The topic: Name three books you would like to see have a sequel.
This was a bit of a tough one for me because so much of what I've read has either already had a sequel written, on account of being part of a series, or the book feels so complete as a stand-alone I wouldn't dare suggest the author write a sequel to it. There are a scant few that I would genuinely enjoy seeing revisited by the author.
And they are:
Cabal by Clive Barker - I'm pretty sure Barker never wrote a follow-up to this story about an monster underworld called Mideon. If he did though, please let me know so I can go on the hunt for it. I saw the film adaptation as a young teen and considered it my favorite horror movie for years. After reading the book, I appreciated the world crafted by Barker even more, and it practically begs to tell readers more.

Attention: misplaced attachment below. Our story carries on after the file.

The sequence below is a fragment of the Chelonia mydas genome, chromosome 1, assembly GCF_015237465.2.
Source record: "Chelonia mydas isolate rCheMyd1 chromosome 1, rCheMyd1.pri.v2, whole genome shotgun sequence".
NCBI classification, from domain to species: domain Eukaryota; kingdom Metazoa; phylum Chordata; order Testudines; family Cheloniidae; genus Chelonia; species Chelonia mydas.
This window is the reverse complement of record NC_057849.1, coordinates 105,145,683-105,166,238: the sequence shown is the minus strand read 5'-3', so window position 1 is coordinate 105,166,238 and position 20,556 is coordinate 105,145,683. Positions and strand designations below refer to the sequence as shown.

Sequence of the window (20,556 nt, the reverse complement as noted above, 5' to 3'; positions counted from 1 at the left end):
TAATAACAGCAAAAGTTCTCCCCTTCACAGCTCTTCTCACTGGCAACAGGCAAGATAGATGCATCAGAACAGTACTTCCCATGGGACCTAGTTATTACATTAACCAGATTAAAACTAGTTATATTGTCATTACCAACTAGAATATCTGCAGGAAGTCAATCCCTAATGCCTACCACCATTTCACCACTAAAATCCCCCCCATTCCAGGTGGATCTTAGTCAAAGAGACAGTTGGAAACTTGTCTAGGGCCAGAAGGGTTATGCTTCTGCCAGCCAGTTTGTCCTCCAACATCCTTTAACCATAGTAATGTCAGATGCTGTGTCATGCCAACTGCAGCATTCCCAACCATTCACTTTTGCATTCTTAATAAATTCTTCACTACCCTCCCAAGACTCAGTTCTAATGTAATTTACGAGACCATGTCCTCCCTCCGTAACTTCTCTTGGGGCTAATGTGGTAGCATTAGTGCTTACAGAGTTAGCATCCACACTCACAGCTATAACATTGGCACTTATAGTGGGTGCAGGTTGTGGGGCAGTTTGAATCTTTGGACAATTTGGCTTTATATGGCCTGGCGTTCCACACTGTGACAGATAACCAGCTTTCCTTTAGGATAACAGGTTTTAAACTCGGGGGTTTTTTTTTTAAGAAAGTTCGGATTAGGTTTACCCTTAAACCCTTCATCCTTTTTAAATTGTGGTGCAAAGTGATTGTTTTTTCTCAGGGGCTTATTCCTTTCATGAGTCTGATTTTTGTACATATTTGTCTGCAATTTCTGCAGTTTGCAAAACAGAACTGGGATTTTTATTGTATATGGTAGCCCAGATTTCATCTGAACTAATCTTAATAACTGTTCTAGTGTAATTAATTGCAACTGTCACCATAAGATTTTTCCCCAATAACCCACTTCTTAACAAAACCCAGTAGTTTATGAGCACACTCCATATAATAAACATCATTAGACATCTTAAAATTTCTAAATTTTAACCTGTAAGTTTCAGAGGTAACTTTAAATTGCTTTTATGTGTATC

The Shining by Stephen King - King mused in an interview last year that he had an idea for how to go about writing a sequel to one of his most iconic works. The idea died almost as soon as he uttered it, though. Whether he went with his premise of revisiting Danny in his forties as he deals with his psychic abilities, or whether King wrote it in some other way, I would definitely be on board to read whatever the king of horror had cooked up as a sequel.
Frankenstein by Mary Shelley - Oh, sure, there have been plenty of authors to toy with the Frankenstein characters, but I wonder how Shelley would have gone about it. I had once thought, after reading the book, the monster survives his desolate trek into the arctic wasteland and winds up on the arctic shores of Canada seeking solitude, while the Inuit deal with his arrival. Far-fetched, yes, but consider the original subject matter. At any rate, I am forced to satiate my want of a Frankenstein sequel with Dean Koontz novels and Universal monster movie classics.